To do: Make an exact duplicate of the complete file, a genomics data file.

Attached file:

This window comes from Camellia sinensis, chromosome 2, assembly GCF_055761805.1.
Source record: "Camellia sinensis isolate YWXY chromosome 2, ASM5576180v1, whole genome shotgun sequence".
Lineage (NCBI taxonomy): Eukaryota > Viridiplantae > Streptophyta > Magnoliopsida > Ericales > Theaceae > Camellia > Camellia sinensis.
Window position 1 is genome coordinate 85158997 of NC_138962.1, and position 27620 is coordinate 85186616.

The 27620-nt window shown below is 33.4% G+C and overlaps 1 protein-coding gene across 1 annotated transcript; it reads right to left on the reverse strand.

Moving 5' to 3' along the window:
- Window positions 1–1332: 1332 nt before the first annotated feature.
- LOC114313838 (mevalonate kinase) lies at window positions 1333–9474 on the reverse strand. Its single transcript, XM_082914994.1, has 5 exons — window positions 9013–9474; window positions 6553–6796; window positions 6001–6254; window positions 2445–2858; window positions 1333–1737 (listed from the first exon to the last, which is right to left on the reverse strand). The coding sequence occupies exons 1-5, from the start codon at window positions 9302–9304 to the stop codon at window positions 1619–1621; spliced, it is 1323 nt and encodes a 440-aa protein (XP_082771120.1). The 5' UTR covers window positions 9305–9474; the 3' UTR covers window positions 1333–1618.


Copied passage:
This window comes from Camellia sinensis, chromosome 2, assembly GCF_055761805.1.
Source record: "Camellia sinensis isolate YWXY chromosome 2, ASM5576180v1, whole genome shotgun sequence".
Lineage (NCBI taxonomy): Eukaryota > Viridiplantae > Streptophyta > Magnoliopsida > Ericales > Theaceae > Camellia > Camellia sinensis.
Window position 1 is genome coordinate 85158997 of NC_138962.1, and position 27620 is coordinate 85186616.

The 27620-nt window shown below is 33.4% G+C and overlaps 1 protein-coding gene across 1 annotated transcript; it reads right to left on the reverse strand.

Moving 5' to 3' along the window:
- Window positions 1–1332: 1332 nt before the first annotated feature.
- LOC114313838 (mevalonate kinase) lies at window positions 1333–9474 on the reverse strand. Its single transcript, XM_082914994.1, has 5 exons — window positions 9013–9474; window positions 6553–6796; window positions 6001–6254; window positions 2445–2858; window positions 1333–1737 (listed from the first exon to the last, which is right to left on the reverse strand). The coding sequence occupies exons 1-5, from the start codon at window positions 9302–9304 to the stop codon at window positions 1619–1621; spliced, it is 1323 nt and encodes a 440-aa protein (XP_082771120.1). The 5' UTR covers window positions 9305–9474; the 3' UTR covers window positions 1333–1618.